Bangladeshis cast aside their usual docile and reserved image today and proudly displayed their sporting passion at the gala opening ceremony of the Cricket World Cup later in the capital.
The $30 million jamboree, jointly organised by the International Cricket Council (ICC) and Bangladesh Cricket Board (BCB), was opened by Prime Minister Sheikh Hasina after captains from the 14 participating nations were paraded around the Bangabandhu National Stadium on traditional cycle rickshaws.
Outside, on the often chaotic and jam-packed Dhaka roads, traffic was relatively light with the government declaring the day a half-day public holiday to allow people to watch the dazzling opening ceremony.
"We feel greatly privileged to co-host the cricket extravaganza in our beautiful country," Hasina told the crowd.
"I congratulate my cricket-loving countrymen for their great enthusiasm and cooperation to make this event a grand success.
"Good luck to the players and I hope that fraternity among the nations will further be strengthened through this World Cup."
The highlight of the two-hour spectacle was an aerial cricket match, where high-flying acrobats hit and chased after a laser-beamed ball against a vertical backdrop of a playing pitch.
A mock intruder, suspended on an abseiling rope, even ran across the ground to draw hoots of laughter from the 25,000 sell-out crowd.
A host of singers and dancers from the three host countries were joined by Grammy award-winning Canadian singer Bryan Adams.
With his hair slicked back and sporting a black shirt, Adams rocked the arena with a medley of his hits including the Summer of 69.
It is the first time the country, which is slowly making a mark in world one-day cricket if not the five-day test version, has helped stage the showpiece event which will last from February 19 to April 2.
The country, whose population of more than 160 million has suffered more than its fair share of natural disasters, is jointly hosting with India and Sri Lanka and thoroughly enjoying its rare moment in the sporting spotlight.
"We will be able to improve our image if we can successfully .... host the World Cup matches slated for us," Mostafa Kamal, president of Bangladesh Cricket Board, told reporters.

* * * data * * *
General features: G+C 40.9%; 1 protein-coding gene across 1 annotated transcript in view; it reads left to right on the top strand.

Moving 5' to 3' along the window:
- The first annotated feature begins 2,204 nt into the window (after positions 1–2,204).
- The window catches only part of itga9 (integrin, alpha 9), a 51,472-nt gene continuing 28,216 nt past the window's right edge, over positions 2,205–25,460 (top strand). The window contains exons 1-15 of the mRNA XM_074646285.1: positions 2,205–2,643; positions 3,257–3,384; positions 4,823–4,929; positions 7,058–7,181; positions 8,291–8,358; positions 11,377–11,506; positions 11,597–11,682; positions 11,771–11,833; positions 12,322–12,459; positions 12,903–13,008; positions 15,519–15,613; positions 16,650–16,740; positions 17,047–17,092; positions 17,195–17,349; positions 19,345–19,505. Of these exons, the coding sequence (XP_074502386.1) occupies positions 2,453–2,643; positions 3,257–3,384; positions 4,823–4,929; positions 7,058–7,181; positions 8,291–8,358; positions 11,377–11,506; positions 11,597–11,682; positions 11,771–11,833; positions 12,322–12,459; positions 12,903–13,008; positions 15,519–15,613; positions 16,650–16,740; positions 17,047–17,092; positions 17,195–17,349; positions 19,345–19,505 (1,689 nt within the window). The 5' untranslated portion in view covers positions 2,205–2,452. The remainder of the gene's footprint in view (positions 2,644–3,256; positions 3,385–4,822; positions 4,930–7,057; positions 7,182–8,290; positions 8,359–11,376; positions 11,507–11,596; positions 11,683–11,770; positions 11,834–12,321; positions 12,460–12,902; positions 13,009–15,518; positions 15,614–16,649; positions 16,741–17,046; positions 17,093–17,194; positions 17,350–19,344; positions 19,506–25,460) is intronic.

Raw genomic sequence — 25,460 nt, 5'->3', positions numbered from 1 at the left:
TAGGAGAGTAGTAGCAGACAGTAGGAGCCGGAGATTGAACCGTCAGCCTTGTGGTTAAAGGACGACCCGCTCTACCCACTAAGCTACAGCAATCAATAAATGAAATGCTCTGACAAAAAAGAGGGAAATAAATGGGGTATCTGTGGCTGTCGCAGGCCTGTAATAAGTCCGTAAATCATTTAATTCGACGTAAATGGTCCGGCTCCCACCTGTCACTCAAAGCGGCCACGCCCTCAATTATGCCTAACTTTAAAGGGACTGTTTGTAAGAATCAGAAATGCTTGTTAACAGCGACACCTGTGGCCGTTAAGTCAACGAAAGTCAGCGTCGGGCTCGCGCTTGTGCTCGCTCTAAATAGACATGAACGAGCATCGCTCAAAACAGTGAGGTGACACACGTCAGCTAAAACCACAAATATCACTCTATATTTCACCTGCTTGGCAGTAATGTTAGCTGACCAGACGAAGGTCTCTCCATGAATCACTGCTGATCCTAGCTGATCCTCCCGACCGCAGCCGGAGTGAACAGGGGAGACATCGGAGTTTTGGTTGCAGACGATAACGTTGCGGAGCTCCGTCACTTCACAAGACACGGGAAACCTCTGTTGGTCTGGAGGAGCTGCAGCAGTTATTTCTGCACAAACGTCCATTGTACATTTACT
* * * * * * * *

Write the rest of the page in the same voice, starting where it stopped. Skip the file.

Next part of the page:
Bangladesh will stage the tournament's opening match between India and Bangladesh at Shere Bangla National Stadium in the Mirpur area of Dhaka on Saturday.
Six Group B matches and two quarter-final matches will be played until March 25 in Dhaka and the main port city of Chittagong.
Schools will remain closed on match days in Dhaka and Chittagong, the government has decreed.
Huge replicas of cricket bats, balls, players and even grounds have been erected at important road intersections in Dhaka which, unlike several Indian cities, is awash with reminders that the Cricket World Cup is here.
The city authorities have renovated the streets, painted the road sides and footpaths and residents have festooned their homes and neighbourhoods with cricket-themed decorations.
Cricket venues and important thoroughfares have been specially illuminated at night and will continue to be lit up throughout the six-week tournament to add to the carnival atmosphere.
"Dhaka is looking very beautiful, ready and attractive," Basirah Alam, a New Zealand-based Bangladeshi who has returned home on a visit to her parents.
Traffic and "unnecessary" movement of the public has been restricted by the authorities which suited Abdul Mannan, a cab driver of a big Dhaka hotel. "Driving is easy and there is no hassle," he said.
Despite the party mood, authorities were taking no chances with security in a notoriously volatile region where memories of the gun attack in Pakistan on the Sri Lankan cricket team bus in 2009 are still fresh.
That resulted in a ban by the ICC on Pakistan hosting international matches which still endures. It was to have shared the honour of hosting this World Cup.